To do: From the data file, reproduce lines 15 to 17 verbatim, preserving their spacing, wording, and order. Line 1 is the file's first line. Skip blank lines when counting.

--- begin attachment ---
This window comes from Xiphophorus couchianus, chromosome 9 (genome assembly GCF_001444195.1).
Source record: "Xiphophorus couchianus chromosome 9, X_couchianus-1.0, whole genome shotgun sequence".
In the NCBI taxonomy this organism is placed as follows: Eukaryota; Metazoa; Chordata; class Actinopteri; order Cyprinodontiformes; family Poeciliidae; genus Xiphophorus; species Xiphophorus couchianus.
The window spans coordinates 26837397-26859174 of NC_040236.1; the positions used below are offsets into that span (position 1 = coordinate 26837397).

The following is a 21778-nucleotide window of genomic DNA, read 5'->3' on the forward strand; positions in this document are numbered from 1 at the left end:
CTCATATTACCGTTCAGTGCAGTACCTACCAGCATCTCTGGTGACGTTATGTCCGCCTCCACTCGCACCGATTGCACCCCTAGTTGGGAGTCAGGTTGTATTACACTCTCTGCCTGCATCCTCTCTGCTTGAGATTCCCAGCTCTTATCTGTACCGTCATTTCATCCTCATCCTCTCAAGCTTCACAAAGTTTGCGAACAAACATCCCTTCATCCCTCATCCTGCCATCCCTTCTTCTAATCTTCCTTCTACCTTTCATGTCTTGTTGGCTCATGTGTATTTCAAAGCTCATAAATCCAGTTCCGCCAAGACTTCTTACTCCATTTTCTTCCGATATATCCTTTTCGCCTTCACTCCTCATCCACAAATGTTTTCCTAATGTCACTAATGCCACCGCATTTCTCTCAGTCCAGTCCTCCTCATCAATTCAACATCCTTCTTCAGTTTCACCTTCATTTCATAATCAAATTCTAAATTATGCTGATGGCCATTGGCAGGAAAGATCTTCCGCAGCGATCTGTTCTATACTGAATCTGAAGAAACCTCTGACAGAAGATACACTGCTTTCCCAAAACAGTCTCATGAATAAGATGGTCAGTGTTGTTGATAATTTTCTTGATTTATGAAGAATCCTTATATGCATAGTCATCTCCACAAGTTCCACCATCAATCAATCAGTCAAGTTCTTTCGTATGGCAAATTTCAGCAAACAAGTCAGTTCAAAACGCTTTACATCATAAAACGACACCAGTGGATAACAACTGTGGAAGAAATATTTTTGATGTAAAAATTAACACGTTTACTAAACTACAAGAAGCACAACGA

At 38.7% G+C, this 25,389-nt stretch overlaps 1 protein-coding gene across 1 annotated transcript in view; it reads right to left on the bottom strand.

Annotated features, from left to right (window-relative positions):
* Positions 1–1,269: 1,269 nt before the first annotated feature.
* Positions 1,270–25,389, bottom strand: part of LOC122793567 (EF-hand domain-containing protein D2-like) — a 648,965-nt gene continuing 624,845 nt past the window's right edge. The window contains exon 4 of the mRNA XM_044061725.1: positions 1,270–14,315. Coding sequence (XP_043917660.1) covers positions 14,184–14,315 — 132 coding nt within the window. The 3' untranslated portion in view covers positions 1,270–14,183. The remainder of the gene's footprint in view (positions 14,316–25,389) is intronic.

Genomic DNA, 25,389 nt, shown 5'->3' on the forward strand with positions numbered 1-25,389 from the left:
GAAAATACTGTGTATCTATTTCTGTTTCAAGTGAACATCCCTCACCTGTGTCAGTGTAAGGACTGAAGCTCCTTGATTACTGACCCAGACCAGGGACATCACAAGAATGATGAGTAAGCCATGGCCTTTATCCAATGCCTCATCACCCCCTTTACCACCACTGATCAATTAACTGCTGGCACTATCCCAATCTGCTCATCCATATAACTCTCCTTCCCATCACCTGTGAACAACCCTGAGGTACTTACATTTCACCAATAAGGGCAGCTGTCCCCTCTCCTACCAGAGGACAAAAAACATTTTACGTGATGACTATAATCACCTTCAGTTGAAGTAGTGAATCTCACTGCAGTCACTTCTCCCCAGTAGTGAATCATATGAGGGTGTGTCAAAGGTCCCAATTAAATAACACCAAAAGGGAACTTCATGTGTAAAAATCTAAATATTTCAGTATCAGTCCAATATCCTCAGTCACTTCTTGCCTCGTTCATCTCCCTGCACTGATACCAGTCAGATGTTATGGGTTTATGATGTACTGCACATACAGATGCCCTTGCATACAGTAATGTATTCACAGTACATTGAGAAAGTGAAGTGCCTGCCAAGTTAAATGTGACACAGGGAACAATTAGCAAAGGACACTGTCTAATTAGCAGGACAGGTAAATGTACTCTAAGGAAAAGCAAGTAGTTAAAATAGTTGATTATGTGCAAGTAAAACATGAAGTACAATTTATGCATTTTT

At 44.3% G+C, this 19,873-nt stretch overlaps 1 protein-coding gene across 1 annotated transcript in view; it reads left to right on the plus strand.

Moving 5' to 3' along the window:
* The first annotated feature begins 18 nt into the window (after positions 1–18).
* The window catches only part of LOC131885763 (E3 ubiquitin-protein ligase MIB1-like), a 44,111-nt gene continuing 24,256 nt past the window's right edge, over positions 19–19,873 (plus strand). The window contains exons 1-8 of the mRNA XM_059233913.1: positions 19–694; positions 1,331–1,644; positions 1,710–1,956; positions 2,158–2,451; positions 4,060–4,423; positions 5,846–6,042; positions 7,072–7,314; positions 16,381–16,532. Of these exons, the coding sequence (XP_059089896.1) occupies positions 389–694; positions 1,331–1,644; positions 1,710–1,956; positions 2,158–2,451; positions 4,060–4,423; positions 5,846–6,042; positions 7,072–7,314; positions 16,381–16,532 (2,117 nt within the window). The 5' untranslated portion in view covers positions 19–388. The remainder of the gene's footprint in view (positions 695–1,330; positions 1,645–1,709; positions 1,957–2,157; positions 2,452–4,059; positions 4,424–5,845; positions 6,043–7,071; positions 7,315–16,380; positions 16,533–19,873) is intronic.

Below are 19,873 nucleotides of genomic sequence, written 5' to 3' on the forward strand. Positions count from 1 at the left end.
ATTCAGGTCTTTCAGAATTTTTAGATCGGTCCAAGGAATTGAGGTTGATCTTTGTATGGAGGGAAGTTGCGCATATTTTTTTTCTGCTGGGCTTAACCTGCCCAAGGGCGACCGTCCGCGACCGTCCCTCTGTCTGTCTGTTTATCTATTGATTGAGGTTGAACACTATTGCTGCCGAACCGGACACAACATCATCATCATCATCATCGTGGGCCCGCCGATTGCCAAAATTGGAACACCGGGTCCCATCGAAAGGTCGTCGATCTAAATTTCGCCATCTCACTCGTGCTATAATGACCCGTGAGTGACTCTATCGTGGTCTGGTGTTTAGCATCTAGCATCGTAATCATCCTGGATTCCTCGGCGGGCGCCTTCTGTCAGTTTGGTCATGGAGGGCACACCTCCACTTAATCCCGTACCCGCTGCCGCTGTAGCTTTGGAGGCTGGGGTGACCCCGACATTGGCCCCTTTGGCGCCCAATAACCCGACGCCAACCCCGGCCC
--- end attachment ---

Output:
* The first annotated feature begins 18 nt into the window (after positions 1–18).
* The window catches only part of LOC131885763 (E3 ubiquitin-protein ligase MIB1-like), a 44,111-nt gene continuing 24,256 nt past the window's right edge, over positions 19–19,873 (plus strand). The window contains exons 1-8 of the mRNA XM_059233913.1: positions 19–694; positions 1,331–1,644; positions 1,710–1,956; positions 2,158–2,451; positions 4,060–4,423; positions 5,846–6,042; positions 7,072–7,314; positions 16,381–16,532. Of these exons, the coding sequence (XP_059089896.1) occupies positions 389–694; positions 1,331–1,644; positions 1,710–1,956; positions 2,158–2,451; positions 4,060–4,423; positions 5,846–6,042; positions 7,072–7,314; positions 16,381–16,532 (2,117 nt within the window). The 5' untranslated portion in view covers positions 19–388. The remainder of the gene's footprint in view (positions 695–1,330; positions 1,645–1,709; positions 1,957–2,157; positions 2,452–4,059; positions 4,424–5,845; positions 6,043–7,071; positions 7,315–16,380; positions 16,533–19,873) is intronic.

Below are 19,873 nucleotides of genomic sequence, written 5' to 3' on the forward strand. Positions count from 1 at the left end.